The conflict between Turkey and Russia should not stand in the way of a common alliance against IS, says DW’s Christoph Hasselbach.
What is this really about? Who is the enemy? These simple questions have to be asked when it comes to international attempts to fight "Islamic State." NATO now wants to do more to protect Turkey, mainly by strengthening its air defense systems. But IS doesn't even have an air force.
On the other hand, Turkey showed us last week that it is both capable of and willing to shoot down a Russian jet, which, according to Turkey, violated Turkish air space and failed to respond to several warnings.
NATO's most powerful member, the United States, is backing Turkey. It says the Turkish version of events is correct; and besides, Turkey has the right to defend itself. Then there's the fact that Russia has regularly provoked northern NATO members in the Baltics, as well as neutral countries Sweden and Finland with air space violations. It's not as if the Turkish incident is without precedence.
But since the downing of the Russian jet, tensions have been ratcheted up. Russia has now imposed economic sanctions on Turkey and accused Ankara of shooting down the jet in order to protect IS oil exports. Moscow has since stationed an air defense system on its Syrian base near Latakia. For its part, Turkey has accused Russia of not even bombing IS in Syria, but rather Turkmen rebels who are allied with Turkey.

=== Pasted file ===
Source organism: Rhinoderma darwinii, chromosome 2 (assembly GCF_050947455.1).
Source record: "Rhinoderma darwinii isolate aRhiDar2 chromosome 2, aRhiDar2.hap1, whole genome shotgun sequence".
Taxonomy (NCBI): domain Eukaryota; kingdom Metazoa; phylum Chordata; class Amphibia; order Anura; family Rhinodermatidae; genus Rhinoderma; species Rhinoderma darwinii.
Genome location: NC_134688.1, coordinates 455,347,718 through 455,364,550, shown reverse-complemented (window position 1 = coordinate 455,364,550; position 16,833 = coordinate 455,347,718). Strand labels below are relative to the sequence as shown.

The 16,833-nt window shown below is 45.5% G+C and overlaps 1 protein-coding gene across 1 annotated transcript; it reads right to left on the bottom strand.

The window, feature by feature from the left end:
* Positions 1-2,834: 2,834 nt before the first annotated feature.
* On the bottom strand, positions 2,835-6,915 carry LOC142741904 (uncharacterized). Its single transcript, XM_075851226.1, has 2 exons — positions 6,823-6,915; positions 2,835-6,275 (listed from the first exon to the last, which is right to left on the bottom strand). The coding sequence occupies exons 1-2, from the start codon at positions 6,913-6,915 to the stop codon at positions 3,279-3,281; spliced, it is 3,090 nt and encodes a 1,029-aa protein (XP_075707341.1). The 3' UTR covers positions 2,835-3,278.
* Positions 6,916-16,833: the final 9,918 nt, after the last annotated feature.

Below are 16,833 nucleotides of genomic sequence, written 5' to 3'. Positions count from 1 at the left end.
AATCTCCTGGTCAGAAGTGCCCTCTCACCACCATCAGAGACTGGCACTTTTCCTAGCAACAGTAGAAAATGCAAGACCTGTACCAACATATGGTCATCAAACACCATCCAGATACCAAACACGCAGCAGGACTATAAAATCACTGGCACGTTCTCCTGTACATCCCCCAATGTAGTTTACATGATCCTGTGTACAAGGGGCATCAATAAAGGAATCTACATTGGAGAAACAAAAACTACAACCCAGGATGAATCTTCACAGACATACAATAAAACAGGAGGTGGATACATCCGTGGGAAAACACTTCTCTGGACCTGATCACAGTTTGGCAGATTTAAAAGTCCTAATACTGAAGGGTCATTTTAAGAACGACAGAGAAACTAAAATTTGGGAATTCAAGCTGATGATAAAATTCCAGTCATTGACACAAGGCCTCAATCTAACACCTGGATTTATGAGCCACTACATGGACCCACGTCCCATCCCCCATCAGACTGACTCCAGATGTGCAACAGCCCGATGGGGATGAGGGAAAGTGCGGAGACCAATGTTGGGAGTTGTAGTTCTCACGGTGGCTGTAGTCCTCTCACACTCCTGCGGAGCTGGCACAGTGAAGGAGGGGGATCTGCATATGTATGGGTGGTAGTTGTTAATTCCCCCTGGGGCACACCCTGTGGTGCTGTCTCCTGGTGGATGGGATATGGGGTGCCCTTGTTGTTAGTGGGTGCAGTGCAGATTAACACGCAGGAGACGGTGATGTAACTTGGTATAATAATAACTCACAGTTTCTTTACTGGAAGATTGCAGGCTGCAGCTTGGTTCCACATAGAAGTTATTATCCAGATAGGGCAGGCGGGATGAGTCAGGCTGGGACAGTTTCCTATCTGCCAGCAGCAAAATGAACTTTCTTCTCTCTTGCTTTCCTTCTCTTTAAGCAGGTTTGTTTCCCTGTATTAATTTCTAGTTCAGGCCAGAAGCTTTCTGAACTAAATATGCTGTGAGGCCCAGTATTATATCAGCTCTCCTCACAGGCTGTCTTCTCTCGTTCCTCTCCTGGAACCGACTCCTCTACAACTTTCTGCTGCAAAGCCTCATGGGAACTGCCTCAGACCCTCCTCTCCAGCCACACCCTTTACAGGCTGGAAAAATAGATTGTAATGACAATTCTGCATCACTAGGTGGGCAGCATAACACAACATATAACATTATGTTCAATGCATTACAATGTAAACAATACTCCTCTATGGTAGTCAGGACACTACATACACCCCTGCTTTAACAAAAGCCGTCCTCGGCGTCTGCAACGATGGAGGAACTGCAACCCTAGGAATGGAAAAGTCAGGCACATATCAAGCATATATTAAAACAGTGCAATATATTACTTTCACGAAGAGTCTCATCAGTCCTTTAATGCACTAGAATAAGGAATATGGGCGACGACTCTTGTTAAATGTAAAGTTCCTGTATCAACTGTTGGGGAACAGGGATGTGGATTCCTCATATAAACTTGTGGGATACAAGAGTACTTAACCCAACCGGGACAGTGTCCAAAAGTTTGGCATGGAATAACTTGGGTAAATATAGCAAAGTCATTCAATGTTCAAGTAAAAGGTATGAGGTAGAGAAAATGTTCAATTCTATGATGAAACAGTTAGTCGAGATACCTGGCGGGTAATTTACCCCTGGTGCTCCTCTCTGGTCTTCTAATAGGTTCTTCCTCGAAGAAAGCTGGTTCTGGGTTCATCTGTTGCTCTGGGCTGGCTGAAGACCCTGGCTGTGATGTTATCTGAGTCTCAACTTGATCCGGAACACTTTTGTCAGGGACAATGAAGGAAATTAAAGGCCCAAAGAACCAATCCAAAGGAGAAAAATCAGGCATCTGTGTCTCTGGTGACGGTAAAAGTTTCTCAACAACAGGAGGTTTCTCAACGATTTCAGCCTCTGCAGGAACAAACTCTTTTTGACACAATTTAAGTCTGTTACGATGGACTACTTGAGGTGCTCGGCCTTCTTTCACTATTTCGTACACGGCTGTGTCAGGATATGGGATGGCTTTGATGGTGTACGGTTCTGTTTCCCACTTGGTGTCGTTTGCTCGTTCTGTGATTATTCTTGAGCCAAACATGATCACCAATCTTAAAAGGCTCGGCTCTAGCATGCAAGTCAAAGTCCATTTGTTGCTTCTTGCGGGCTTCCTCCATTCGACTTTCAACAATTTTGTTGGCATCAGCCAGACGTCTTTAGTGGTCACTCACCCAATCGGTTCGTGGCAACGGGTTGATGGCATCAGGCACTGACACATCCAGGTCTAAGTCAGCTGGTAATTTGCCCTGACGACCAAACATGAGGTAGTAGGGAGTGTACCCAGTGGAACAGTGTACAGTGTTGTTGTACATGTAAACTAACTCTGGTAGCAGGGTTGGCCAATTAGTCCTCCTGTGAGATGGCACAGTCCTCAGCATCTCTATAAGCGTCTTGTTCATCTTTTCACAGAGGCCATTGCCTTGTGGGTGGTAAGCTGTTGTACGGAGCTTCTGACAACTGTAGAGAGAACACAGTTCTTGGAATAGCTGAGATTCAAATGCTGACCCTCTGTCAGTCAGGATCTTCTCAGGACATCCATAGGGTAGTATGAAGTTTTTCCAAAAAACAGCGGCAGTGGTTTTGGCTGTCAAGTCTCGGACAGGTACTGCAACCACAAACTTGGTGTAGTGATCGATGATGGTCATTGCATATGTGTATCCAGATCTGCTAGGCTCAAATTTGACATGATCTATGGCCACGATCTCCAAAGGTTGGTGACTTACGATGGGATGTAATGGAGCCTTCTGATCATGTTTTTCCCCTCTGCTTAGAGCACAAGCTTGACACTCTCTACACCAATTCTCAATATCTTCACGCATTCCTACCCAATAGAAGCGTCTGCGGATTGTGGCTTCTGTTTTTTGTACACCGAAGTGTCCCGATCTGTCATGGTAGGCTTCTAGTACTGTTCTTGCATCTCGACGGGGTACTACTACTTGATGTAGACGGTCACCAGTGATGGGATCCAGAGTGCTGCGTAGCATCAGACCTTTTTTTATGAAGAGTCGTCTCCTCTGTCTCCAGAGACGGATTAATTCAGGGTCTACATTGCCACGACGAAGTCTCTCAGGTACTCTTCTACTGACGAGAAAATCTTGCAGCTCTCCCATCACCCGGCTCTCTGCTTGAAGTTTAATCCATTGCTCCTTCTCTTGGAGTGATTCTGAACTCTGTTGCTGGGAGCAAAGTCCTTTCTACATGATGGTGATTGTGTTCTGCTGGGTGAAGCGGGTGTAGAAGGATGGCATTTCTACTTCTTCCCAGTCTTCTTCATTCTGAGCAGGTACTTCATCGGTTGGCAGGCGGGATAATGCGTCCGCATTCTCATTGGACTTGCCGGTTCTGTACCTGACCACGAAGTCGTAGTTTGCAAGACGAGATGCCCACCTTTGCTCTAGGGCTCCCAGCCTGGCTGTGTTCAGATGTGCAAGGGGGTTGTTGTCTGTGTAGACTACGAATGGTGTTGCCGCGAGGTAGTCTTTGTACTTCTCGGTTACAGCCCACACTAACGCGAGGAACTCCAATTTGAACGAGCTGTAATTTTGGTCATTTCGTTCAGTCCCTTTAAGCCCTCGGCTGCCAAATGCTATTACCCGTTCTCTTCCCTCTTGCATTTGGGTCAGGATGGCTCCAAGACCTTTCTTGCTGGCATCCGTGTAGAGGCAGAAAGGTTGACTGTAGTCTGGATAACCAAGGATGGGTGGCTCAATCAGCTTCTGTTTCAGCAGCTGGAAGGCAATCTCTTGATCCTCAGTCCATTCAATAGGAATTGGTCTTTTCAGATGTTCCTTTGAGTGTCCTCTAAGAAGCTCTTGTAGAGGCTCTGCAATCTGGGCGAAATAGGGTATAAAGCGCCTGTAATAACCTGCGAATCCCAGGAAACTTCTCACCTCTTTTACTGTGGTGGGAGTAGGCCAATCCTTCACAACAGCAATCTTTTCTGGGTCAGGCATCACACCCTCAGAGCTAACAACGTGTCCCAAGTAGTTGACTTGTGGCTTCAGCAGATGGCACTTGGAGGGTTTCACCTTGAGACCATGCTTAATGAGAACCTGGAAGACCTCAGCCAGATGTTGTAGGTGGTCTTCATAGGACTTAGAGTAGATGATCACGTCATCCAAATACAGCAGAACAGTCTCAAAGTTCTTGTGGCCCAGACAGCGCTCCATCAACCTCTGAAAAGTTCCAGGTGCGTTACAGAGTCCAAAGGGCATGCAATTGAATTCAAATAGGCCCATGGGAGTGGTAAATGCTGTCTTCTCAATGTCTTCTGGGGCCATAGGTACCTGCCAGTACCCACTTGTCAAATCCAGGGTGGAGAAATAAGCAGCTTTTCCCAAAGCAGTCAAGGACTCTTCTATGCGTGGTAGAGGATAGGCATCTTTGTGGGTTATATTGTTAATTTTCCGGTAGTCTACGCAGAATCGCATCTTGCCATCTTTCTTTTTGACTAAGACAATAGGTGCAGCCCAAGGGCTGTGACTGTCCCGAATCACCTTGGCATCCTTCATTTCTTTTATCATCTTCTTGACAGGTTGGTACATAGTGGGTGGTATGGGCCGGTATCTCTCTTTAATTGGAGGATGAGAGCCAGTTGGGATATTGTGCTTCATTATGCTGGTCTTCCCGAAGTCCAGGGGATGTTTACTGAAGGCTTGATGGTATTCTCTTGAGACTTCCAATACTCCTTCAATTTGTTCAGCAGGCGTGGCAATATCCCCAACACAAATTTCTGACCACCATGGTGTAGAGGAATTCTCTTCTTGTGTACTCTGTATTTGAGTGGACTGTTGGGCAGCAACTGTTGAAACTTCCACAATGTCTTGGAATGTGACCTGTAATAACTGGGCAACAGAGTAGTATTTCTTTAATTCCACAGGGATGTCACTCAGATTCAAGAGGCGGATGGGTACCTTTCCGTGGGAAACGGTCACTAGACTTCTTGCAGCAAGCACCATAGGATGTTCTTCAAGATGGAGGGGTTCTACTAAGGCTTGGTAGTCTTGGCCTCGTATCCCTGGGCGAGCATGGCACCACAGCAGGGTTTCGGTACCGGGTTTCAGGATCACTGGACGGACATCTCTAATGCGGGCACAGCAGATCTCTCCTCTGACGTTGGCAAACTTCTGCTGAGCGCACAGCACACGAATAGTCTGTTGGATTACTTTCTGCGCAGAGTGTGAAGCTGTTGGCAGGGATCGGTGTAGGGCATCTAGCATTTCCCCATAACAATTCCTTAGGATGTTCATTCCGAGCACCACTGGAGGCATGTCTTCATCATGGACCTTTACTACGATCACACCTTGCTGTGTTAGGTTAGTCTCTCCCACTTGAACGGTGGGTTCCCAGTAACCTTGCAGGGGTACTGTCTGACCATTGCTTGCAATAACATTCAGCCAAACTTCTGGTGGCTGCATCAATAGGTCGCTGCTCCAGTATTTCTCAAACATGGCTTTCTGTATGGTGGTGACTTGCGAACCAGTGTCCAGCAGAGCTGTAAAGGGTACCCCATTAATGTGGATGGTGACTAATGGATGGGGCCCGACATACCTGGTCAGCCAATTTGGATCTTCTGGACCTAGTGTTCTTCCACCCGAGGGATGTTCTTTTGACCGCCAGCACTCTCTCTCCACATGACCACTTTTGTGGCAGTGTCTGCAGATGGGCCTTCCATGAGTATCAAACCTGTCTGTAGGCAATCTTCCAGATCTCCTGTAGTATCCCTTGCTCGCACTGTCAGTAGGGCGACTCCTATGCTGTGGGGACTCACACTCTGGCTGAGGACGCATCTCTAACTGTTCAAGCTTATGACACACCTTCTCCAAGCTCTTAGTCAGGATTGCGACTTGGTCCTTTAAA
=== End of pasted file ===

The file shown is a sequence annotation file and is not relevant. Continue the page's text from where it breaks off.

The clash of interests is striking. Russia is backing Syrian President Assad against IS, but also against other groups, some of whom are supported by the US. Turkey, for its part, is fighting Assad and, in the past at least, has often looked the other way when IS has attacked Assad or the Kurds.
Is this what an international coalition against "Islamic State" should look like? In Brussels on Tuesday, NATO Secretary General Jens Stoltenberg was quick to stress that strengthening Turkey's defenses had nothing to do with the Russian jet incident. But the tensions remain between Russia and Turkey, both of which are key players when it comes to Syria's future.
But that is exactly what NATO doesn't need at the moment. Relations with Russia are already strained due to the Ukraine conflict and the annexation of Crimea. There is a danger that Turkey will try to manipulate NATO for its own purposes. In 2013, NATO set up "Patriot" missile defense systems in southern Turkey to protect against IS - Germany was also involved in that program. Many NATO members had doubts about the program even then; now, most of the missiles have been withdrawn.
It's still not clear how exactly NATO plans to strengthen Turkey's defenses this time. But no matter how, the conflict with Russia is distracting from the actual goal, which is to defeat IS. After the Paris attacks, it looked for a short time as if a very broad coalition would come together and cooperate on military action against IS. Now, it looks far less certain. No matter what happens now, NATO must resist being drawn into a conflict between member state Turkey and Russia.